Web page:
fish yield

Discussion in 'Professional Chefs' started by kingfarvito, Jun 28, 2013.

  1. kingfarvito

    kingfarvito

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    Hey there guys, I just got my first chef job. The first change I'm making is to switch to whole fish. We got our first fish order today with me at the helm. 2 huge grouper. I broke them down and got a yield of 71.5% (50% filet, 21.5% scrap, 28.5% un-useable carcass) I'm wondering how this fairs compared to some of you more expert fish cutters out there. ETA. I felt I should let you guy know this was on a headless gutted fish.
     
    Last edited: Jun 28, 2013
  2. cacioepepe

    cacioepepe

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    After checking the web it looks like you might be in relatively good shape.  Most sites state that one should yield around 45% for skin on fillets, but thats for a head on fish, and as we know snappers have large domes.  My concern is the amount of scrap.  If my math is right, for every fillet you cut, say a 5 oz piece, you're producing 2 oz trim, which is a lot. Granted, if its used in a smart application, maybe its not that big of a deal.  

    I'm interested to hear what ya'll think.
     
  3. kingfarvito

    kingfarvito

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    Maybe I'll be getting boned on  more expensive fish, but I got the grouper at 8.50 a pound and got 27 6oz portions and about 4 pounds of high quality scrap from 22 pounds of grouper. I'm moving the 6oz portions as entrees for right around $25 and the scrap is getting cut into 3oz portions and going into an app spec for $9.50
     
  4. left4bread

    left4bread

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    That 28.5% is for fish stock, no? For reals, make stock with it and freeze.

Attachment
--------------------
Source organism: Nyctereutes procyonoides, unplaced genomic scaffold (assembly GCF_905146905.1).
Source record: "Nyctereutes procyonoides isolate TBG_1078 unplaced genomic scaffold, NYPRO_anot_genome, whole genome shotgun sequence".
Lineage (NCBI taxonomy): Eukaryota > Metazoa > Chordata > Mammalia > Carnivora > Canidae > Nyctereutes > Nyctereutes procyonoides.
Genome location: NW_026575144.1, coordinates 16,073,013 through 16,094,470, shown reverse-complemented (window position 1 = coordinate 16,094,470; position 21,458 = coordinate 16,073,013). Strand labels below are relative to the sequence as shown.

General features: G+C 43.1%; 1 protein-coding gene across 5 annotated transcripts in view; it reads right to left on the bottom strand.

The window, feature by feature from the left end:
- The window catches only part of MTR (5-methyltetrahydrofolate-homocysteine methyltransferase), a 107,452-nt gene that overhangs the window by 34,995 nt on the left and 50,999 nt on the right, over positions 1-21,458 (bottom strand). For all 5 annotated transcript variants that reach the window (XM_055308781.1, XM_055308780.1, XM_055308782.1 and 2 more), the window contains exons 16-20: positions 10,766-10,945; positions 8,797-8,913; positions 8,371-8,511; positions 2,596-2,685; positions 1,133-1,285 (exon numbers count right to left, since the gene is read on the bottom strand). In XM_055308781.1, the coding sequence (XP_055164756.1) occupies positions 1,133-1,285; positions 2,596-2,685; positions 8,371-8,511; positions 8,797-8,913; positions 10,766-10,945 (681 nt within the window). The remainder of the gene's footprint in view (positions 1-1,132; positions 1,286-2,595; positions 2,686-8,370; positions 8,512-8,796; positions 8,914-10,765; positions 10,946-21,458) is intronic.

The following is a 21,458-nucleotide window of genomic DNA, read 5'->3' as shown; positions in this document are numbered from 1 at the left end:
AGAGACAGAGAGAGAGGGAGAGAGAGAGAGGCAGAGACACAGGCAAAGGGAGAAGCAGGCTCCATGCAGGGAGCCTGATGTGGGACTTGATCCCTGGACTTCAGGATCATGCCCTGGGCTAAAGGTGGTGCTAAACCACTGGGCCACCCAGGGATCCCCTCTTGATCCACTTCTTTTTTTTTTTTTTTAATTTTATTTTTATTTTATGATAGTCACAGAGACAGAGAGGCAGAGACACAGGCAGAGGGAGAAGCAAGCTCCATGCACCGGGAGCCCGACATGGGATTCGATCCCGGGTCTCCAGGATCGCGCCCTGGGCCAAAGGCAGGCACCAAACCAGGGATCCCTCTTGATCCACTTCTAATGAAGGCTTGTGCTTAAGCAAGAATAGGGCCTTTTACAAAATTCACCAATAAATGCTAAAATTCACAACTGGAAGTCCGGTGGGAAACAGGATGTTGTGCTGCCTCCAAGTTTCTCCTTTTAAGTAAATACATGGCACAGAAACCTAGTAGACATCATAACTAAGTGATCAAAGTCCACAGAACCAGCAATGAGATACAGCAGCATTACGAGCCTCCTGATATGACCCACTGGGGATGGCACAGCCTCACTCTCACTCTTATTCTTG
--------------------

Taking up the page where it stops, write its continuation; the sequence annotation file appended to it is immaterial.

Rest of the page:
Apples and oranges, but I buy whole salmon and expect 20% waste from the monger to fillet it.

    I figure a 10% waste on my guys skinning, removing belly fat, and pin-boning it.

    Hope that helps.
     
  5. duckfat

    duckfat

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    I wanna meet the cook that can yield 80% out of a whole Salmon! 8-10% is a normal loss for skinning alone. The Skeleton weighs a heckuva lot more than the skin. 30% is a reasonable loss even on H&G Salmon.

    50% fillet yield on grouper or snapper is pretty much right on the $$ unless you have a very skilled fish cleaner.

    Dave
     
    Last edited: Jul 2, 2013
  6. petemccracken

    petemccracken

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  7. michaelga

    michaelga

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    Nice chart  - saved

    Thanks
     
  8. left4bread

    left4bread

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    Nice to meet you too!

    Seriously, though, I couldn't do it. I don't expect my 'cooks' to be able to do it.

    But I expect my fish mongers' minions to be able to do it.
     
  9. cheflayne

    cheflayne

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    I am with DuckFat on this one. Generally you lose 25% in just removing the head from a whole salmon. In my experience, whole salmon to fillet is about 35%.
     
  10. chefcomesback

    chefcomesback

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    I have used whole fish always to improve the quality,freshness and uniform cuts . Altough it is cheaper to get H/G whole fish , unless you have a designated person breaking down the fish you will have some inconsistencies. With having a large head grouper is a good example. For example you order 12 pounds of snapper and hope to get 3 each 4pounders. With %50 wastage you will get 12* 8 ounce filets right? But the fish came as   6 each 2 pounders and the person "butchering" got 6,5 oz sides each. What are you going to do? I do not serve the tail ends of in my restaurant. If I had to square the tails off i would be down to 4 oz. Then I would have to give 2 pieces instead of 1. at the end 2 pounds of fish plus labour is used for 1 main meal then. In theory you can have the same problem with ordering filets but unless You are confident about having a set person or good skill level in your kitchen it has more elements it can go wrong.

    P.S : I do all of my meat and wholefish fabrication in my restaurant
     
    Last edited: Jul 8, 2013